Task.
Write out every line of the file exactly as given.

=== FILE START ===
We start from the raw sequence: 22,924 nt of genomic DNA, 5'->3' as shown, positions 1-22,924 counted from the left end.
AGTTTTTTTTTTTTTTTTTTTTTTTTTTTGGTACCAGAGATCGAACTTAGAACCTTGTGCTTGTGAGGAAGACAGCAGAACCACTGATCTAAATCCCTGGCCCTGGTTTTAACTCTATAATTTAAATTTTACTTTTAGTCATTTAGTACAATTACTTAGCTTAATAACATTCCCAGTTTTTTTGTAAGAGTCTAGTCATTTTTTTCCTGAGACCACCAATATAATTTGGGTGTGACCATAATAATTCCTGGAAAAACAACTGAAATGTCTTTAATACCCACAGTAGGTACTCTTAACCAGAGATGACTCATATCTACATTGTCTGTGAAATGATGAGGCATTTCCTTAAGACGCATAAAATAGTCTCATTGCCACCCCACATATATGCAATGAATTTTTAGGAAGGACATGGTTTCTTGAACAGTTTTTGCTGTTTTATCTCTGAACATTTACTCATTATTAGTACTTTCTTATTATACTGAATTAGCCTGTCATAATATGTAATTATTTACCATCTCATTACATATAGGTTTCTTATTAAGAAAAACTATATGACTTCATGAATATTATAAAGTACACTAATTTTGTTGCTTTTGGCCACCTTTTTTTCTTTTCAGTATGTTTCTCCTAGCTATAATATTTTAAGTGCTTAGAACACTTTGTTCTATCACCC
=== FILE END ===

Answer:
We start from the raw sequence: 22,924 nt of genomic DNA, 5'->3' as shown, positions 1-22,924 counted from the left end.
AGTTTTTTTTTTTTTTTTTTTTTTTTTTTGGTACCAGAGATCGAACTTAGAACCTTGTGCTTGTGAGGAAGACAGCAGAACCACTGATCTAAATCCCTGGCCCTGGTTTTAACTCTATAATTTAAATTTTACTTTTAGTCATTTAGTACAATTACTTAGCTTAATAACATTCCCAGTTTTTTTGTAAGAGTCTAGTCATTTTTTTCCTGAGACCACCAATATAATTTGGGTGTGACCATAATAATTCCTGGAAAAACAACTGAAATGTCTTTAATACCCACAGTAGGTACTCTTAACCAGAGATGACTCATATCTACATTGTCTGTGAAATGATGAGGCATTTCCTTAAGACGCATAAAATAGTCTCATTGCCACCCCACATATATGCAATGAATTTTTAGGAAGGACATGGTTTCTTGAACAGTTTTTGCTGTTTTATCTCTGAACATTTACTCATTATTAGTACTTTCTTATTATACTGAATTAGCCTGTCATAATATGTAATTATTTACCATCTCATTACATATAGGTTTCTTATTAAGAAAAACTATATGACTTCATGAATATTATAAAGTACACTAATTTTGTTGCTTTTGGCCACCTTTTTTTCTTTTCAGTATGTTTCTCCTAGCTATAATATTTTAAGTGCTTAGAACACTTTGTTCTATCACCC